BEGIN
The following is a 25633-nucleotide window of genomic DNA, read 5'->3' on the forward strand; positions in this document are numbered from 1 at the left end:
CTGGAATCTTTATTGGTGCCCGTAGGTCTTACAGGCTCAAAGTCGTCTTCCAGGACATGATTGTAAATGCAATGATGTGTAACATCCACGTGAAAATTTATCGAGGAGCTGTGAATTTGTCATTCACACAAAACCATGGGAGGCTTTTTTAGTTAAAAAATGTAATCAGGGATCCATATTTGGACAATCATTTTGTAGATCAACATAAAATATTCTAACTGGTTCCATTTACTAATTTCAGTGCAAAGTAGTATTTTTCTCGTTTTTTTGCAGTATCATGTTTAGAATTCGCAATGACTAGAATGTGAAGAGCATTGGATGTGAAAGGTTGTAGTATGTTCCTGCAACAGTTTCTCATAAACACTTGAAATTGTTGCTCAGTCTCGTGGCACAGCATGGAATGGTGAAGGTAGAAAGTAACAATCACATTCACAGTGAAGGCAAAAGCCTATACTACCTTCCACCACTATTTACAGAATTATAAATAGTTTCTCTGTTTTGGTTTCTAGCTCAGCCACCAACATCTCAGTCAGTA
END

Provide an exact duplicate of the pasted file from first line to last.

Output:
The following is a 25633-nucleotide window of genomic DNA, read 5'->3' on the forward strand; positions in this document are numbered from 1 at the left end:
CTGGAATCTTTATTGGTGCCCGTAGGTCTTACAGGCTCAAAGTCGTCTTCCAGGACATGATTGTAAATGCAATGATGTGTAACATCCACGTGAAAATTTATCGAGGAGCTGTGAATTTGTCATTCACACAAAACCATGGGAGGCTTTTTTAGTTAAAAAATGTAATCAGGGATCCATATTTGGACAATCATTTTGTAGATCAACATAAAATATTCTAACTGGTTCCATTTACTAATTTCAGTGCAAAGTAGTATTTTTCTCGTTTTTTTGCAGTATCATGTTTAGAATTCGCAATGACTAGAATGTGAAGAGCATTGGATGTGAAAGGTTGTAGTATGTTCCTGCAACAGTTTCTCATAAACACTTGAAATTGTTGCTCAGTCTCGTGGCACAGCATGGAATGGTGAAGGTAGAAAGTAACAATCACATTCACAGTGAAGGCAAAAGCCTATACTACCTTCCACCACTATTTACAGAATTATAAATAGTTTCTCTGTTTTGGTTTCTAGCTCAGCCACCAACATCTCAGTCAGTA